“This report,” said Tuohy, “should be a wake-up call for Alabamians who believe in fairness and equality.”
Twenty-five cities, including Atlanta, scored a perfect 100 on the index. Michael Hansen, communications chair of Equality Alabama, said, “These are cities where the local councils have passed nondiscrimination ordinances for everyday things like employment, housing and public accommodation. As employers, these cities likely have non-discrimination policies that include sexual orientation and gender identity, domestic partner benefits and family leave for LGBT families. It’s likely these cities have established equal employment opportunity commissions or human rights commissions, like the one proposed by Birmingham City Council earlier in 2013.”
So how does falling below the national average translate with regard to the daily lives of LGBT in Alabama?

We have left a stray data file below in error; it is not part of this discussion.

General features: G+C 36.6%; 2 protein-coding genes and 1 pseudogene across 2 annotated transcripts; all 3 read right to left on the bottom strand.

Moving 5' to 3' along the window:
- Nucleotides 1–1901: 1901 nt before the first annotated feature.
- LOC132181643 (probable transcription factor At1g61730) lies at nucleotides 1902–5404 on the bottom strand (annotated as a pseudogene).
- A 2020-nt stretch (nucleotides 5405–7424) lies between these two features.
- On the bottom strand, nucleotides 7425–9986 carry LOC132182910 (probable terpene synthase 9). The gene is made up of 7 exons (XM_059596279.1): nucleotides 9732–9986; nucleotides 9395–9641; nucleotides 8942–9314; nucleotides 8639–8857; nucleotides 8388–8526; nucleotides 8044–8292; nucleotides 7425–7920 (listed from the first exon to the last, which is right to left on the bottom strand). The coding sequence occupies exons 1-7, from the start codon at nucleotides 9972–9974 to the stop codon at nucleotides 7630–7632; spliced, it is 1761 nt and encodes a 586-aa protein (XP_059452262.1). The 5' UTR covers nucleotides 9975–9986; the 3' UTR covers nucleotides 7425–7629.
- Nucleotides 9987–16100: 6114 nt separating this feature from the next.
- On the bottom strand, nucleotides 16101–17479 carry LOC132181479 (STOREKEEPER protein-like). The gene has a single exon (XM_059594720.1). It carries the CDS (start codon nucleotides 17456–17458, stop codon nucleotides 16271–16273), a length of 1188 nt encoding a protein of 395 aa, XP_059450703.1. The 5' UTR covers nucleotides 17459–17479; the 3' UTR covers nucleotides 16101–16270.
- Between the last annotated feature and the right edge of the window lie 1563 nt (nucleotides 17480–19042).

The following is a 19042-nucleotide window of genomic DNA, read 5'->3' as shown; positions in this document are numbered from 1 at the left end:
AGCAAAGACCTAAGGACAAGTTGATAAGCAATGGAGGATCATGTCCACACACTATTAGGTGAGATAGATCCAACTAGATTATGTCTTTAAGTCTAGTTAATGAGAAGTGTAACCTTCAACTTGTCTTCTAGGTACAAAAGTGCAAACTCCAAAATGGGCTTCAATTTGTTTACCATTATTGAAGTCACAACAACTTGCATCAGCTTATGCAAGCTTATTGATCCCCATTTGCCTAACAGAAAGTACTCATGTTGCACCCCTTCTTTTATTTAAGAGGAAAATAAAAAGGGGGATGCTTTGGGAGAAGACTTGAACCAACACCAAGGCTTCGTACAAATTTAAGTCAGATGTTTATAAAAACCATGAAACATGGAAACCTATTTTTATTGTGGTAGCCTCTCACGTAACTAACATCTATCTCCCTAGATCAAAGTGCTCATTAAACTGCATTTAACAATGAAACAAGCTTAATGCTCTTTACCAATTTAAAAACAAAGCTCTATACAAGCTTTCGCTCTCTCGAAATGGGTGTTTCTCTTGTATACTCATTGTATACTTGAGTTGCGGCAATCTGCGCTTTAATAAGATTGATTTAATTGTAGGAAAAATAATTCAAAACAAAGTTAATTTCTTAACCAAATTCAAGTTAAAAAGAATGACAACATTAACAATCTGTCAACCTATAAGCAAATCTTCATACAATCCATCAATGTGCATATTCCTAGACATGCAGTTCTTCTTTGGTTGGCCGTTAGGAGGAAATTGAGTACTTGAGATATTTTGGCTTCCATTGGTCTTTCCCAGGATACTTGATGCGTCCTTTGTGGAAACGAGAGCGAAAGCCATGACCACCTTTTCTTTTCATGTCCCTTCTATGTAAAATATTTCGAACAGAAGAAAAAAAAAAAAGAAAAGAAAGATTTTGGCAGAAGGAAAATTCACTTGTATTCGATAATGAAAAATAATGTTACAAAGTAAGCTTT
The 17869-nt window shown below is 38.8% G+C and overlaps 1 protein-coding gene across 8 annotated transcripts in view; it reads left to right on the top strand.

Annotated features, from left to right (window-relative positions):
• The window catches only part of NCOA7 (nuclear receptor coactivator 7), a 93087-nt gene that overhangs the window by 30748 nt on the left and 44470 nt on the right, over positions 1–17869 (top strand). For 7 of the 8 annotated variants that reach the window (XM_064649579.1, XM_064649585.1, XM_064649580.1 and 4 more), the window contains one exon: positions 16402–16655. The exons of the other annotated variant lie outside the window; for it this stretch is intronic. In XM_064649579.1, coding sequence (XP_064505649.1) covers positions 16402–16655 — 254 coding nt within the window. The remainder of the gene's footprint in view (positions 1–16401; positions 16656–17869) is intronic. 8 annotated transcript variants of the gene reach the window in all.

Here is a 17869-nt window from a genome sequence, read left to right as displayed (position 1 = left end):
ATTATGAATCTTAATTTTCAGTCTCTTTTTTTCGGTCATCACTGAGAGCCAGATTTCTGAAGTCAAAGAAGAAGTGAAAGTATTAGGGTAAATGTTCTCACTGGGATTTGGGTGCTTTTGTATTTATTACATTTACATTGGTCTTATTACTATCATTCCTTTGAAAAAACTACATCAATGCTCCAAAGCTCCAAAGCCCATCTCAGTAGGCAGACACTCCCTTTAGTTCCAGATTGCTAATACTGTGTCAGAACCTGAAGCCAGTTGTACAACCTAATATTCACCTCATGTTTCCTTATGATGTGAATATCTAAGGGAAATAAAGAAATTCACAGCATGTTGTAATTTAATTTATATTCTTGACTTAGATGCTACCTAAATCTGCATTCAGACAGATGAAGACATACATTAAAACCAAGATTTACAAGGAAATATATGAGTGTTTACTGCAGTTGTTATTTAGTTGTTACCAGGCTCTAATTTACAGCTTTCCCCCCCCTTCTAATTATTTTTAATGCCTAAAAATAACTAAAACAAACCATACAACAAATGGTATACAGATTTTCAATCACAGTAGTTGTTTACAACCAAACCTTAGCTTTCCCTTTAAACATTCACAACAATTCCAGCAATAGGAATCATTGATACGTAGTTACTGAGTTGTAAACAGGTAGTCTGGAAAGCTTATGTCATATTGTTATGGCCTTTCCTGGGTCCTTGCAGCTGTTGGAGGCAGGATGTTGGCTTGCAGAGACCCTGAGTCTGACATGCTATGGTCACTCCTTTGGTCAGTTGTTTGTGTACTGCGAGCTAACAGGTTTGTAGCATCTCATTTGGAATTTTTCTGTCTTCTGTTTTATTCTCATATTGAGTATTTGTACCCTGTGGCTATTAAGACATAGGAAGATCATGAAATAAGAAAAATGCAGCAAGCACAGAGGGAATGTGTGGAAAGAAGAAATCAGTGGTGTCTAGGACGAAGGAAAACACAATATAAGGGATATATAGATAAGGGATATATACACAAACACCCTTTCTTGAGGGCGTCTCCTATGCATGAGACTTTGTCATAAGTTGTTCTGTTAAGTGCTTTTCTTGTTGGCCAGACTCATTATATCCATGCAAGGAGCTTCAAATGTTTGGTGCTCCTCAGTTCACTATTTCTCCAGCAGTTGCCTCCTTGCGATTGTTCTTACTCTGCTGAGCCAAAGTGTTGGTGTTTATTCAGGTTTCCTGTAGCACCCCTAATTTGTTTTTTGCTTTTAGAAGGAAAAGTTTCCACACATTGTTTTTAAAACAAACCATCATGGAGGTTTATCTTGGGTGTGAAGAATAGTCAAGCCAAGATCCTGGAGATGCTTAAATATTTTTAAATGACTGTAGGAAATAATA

“Most of the things the cities with perfect scores have in place are everyday things: work, school, family, security,” said Hansen. “So for the LGBT community in Alabama, there’s still a fear of losing one’s job if an employer finds out they’re lesbian, gay, bisexual or transgender. Studies have shown that this is especially problematic in the ‘people of color’ (POC) community. Minorities who are also LGBT face even greater discrimination and prejudice. That’s why protections are needed; so that these people in our communities are free to be themselves and free from fear.”
Looking specifically at transgender people of color shows devastating, everyday hardships, Hansen said. “Getting a job is difficult for these individuals. Finding jobs with trans-inclusive health benefits is nearly impossible in some parts of Alabama.”